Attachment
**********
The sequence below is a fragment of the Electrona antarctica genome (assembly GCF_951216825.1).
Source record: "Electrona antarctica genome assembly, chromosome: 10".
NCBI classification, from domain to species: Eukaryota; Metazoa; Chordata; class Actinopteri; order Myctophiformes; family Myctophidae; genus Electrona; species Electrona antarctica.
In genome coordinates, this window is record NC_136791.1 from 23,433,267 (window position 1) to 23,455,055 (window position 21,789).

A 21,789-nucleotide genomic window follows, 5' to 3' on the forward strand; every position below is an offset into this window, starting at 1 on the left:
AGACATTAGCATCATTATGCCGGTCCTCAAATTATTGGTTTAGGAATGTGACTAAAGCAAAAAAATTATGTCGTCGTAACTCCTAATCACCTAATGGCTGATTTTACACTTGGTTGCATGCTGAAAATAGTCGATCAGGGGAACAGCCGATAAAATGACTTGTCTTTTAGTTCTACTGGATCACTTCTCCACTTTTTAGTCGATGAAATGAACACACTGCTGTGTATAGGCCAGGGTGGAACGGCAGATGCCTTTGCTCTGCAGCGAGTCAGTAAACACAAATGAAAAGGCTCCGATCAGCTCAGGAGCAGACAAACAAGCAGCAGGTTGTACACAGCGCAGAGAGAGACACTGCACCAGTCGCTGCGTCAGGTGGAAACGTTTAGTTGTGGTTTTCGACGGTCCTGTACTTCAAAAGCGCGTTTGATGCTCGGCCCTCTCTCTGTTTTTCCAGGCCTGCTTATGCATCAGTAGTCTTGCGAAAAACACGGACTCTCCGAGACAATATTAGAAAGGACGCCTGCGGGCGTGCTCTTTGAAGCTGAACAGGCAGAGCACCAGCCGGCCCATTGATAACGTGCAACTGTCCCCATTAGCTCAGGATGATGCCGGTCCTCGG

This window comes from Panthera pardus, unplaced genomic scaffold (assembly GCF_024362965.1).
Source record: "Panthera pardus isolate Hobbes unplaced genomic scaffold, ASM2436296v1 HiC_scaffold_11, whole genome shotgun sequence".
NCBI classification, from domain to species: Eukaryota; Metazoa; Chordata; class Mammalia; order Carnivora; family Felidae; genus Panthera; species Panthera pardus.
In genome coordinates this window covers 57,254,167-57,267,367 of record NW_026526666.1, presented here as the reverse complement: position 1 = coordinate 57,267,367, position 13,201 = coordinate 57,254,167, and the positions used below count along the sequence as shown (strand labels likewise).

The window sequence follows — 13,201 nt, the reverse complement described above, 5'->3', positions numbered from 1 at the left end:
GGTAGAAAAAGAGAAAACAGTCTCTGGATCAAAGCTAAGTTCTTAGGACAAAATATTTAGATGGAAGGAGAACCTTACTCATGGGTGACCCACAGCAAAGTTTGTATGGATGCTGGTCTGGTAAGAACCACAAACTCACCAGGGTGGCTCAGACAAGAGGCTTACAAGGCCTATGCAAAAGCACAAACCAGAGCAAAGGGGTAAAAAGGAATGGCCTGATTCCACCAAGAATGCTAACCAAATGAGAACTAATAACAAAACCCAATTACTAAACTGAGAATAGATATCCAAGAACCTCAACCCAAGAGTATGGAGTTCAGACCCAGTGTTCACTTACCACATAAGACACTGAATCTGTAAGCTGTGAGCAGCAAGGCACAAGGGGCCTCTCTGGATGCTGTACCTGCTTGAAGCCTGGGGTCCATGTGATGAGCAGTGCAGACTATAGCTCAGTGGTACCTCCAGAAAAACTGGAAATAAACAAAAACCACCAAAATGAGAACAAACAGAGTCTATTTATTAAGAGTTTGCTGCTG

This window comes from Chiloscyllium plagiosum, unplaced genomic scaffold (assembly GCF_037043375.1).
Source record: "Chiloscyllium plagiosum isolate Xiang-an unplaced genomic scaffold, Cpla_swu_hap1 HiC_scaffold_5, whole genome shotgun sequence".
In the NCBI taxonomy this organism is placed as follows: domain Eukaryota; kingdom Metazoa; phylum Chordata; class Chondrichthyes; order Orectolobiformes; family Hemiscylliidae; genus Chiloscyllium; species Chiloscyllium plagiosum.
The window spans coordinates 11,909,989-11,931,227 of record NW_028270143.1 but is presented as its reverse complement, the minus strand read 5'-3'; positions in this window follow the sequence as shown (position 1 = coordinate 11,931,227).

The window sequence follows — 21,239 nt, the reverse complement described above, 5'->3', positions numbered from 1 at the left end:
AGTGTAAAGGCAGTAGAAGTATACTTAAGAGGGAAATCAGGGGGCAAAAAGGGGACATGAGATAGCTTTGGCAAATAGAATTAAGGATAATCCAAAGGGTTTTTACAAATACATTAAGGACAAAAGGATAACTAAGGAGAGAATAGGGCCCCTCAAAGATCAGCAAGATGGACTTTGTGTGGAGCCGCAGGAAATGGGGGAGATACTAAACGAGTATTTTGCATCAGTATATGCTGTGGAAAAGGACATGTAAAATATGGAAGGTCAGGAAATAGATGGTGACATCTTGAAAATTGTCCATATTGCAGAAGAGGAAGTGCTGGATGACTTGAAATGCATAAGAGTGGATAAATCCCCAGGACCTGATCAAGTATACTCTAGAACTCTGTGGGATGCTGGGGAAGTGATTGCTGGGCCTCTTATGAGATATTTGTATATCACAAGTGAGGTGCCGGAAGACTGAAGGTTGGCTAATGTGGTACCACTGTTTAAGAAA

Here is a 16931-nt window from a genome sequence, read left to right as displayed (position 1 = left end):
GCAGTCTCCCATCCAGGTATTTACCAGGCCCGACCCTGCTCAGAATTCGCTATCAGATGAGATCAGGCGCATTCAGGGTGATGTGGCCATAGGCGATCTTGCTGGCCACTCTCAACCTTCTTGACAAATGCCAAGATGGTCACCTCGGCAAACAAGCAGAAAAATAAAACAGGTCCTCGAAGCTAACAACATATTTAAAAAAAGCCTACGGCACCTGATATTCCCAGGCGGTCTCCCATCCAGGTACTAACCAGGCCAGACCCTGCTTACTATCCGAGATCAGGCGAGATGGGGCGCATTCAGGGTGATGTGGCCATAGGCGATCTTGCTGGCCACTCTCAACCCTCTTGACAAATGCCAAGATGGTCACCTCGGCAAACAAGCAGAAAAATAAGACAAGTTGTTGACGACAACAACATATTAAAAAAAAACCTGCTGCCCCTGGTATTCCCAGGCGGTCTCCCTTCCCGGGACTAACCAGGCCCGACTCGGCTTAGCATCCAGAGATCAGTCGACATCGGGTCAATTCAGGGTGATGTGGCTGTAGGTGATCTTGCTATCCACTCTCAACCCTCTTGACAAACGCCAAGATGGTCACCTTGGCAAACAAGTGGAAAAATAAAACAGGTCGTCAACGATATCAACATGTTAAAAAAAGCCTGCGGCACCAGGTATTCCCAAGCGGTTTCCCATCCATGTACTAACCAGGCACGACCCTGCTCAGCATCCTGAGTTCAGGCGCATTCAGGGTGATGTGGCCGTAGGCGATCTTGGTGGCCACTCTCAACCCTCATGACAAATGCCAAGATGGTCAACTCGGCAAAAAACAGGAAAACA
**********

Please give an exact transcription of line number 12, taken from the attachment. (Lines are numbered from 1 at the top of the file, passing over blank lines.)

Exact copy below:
GGTAGAAAAAGAGAAAACAGTCTCTGGATCAAAGCTAAGTTCTTAGGACAAAATATTTAGATGGAAGGAGAACCTTACTCATGGGTGACCCACAGCAAAGTTTGTATGGATGCTGGTCTGGTAAGAACCACAAACTCACCAGGGTGGCTCAGACAAGAGGCTTACAAGGCCTATGCAAAAGCACAAACCAGAGCAAAGGGGTAAAAAGGAATGGCCTGATTCCACCAAGAATGCTAACCAAATGAGAACTAATAACAAAACCCAATTACTAAACTGAGAATAGATATCCAAGAACCTCAACCCAAGAGTATGGAGTTCAGACCCAGTGTTCACTTACCACATAAGACACTGAATCTGTAAGCTGTGAGCAGCAAGGCACAAGGGGCCTCTCTGGATGCTGTACCTGCTTGAAGCCTGGGGTCCATGTGATGAGCAGTGCAGACTATAGCTCAGTGGTACCTCCAGAAAAACTGGAAATAAACAAAAACCACCAAAATGAGAACAAACAGAGTCTATTTATTAAGAGTTTGCTGCTG